With this query, the trick is to first join each class section to the classroom in which is being taught and then add the additional criterion that the classroom’s capacity is less than that of the class section.  To do this, simply take the query from the last example and add the additional criterion.

 

SELECT

      s.CourseID,

      s.SectionNumber,

      c.RoomCapacity,

      s.SectionCapacity

FROM

      tb_ClassSection s

INNER JOIN

      tb_Classroom c

      ON(

            s.BuildingName = c.BuildingName

            AND

            s.RoomNumber = s.RoomNumber

            AND

            c.RoomCapacity < s.SectionCapacity

      )

 

A common mistake when constructing queries such as this is not including the equijoin criteria necessary to match up the rows to be compared by the inequality operator.  If only the inequality comparison is included in the criteria, the query returns all the rows where a classroom’s capacity is less than that of any class section, regardless of whether or not the class section was taught in that classroom.

 

Not Equals Joins

You may be wondering how in the world it could be useful to use the not equals operator in a join.  For an example, consider another report in the school management system in which you must the misallocation of laboratory-equipped classrooms.  This report must list all of the class sections that require laboratory equipment, but are scheduled to be taught in classrooms that do not have it.  The report should also include all non-lab class sections being taught in laboratory classrooms.  In the tables, the class sections that require laboratory equipment are indicated with a RequiresLabEquip value of 1, and the classrooms equipped with laboratory equipment are indicated with a HasLabEquip value of 1.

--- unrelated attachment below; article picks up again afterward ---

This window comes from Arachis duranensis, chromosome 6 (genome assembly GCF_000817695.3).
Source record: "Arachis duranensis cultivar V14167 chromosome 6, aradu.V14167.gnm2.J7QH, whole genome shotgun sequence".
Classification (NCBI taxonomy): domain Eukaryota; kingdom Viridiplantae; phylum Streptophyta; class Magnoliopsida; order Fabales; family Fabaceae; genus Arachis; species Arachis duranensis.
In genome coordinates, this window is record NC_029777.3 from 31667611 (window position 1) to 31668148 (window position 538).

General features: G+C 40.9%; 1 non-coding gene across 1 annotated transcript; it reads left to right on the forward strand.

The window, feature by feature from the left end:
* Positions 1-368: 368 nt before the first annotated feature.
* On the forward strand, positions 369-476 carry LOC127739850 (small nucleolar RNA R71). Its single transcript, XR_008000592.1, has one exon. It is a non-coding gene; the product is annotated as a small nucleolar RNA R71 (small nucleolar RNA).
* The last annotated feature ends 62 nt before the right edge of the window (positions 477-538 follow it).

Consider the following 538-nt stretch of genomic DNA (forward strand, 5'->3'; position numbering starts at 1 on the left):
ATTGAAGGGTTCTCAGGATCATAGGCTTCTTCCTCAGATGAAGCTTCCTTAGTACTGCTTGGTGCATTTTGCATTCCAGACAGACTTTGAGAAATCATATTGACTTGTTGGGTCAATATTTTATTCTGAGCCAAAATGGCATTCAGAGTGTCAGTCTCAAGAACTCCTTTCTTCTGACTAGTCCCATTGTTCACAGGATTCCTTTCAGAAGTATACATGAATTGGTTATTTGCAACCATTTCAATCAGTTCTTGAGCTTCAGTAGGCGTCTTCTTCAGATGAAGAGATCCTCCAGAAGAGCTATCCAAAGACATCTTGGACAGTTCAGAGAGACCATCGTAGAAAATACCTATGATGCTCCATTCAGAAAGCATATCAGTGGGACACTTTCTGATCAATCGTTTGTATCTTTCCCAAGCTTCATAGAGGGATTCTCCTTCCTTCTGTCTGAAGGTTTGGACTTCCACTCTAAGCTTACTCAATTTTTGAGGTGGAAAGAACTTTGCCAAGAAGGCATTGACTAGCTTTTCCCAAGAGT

This problem follows a similar pattern to that of the capacity problem.  The only difference is the use of the not equals operator in place of the less than operator.  After matching the class section with the classroom in which it is being taught, the value of the RequiresLabEquip column must be compared with the HasLabEquip column.  If these values are not equal, there is a laboratory equipment allocation problem and the class section should be included on the report.  Applying these criteria result in the following query:

 

SELECT

      s.CourseID,

      s.SectionNumber,

      c.HasLabEquip,

      s.RequiresLabEquip

FROM

      tb_ClassSection s

INNER JOIN

      tb_Classroom c

      ON(

            s.BuildingName = c.BuildingName

            AND

            s.RoomNumber = s.RoomNumber

            AND

            c.HasLabEquip <> s.RequiresLabEquip

      )

 

When using the not equals operator in joins, it is even more vital to remember to use additional join criteria than it is when using the greater than and less than operators.  In this case, if only the not equals criterion was specified, the query would perform a cross join and then exclude only the class section-classroom pairs where the laboratory indicator was not equal.  If there were 100 classrooms and 500 class sections, this could possibly return a result set of 25,000 - 50,000 rows – definitely not what was intended.

 

Beyond the Basics

Compound joins, especially those employing the inequality and not equals operators, can be used with other advanced SQL techniques to construct queries that are even more powerful.  The key to leveraging these advanced joins is to spell out the requirements of the problem clearly in terms of relating the available sets of data.  Once the relationships between the sets of data are understood, these relationships can be encoded into join criteria.  This technique, along with testing and validation of the output, will enable you to solve complicated problems effectively.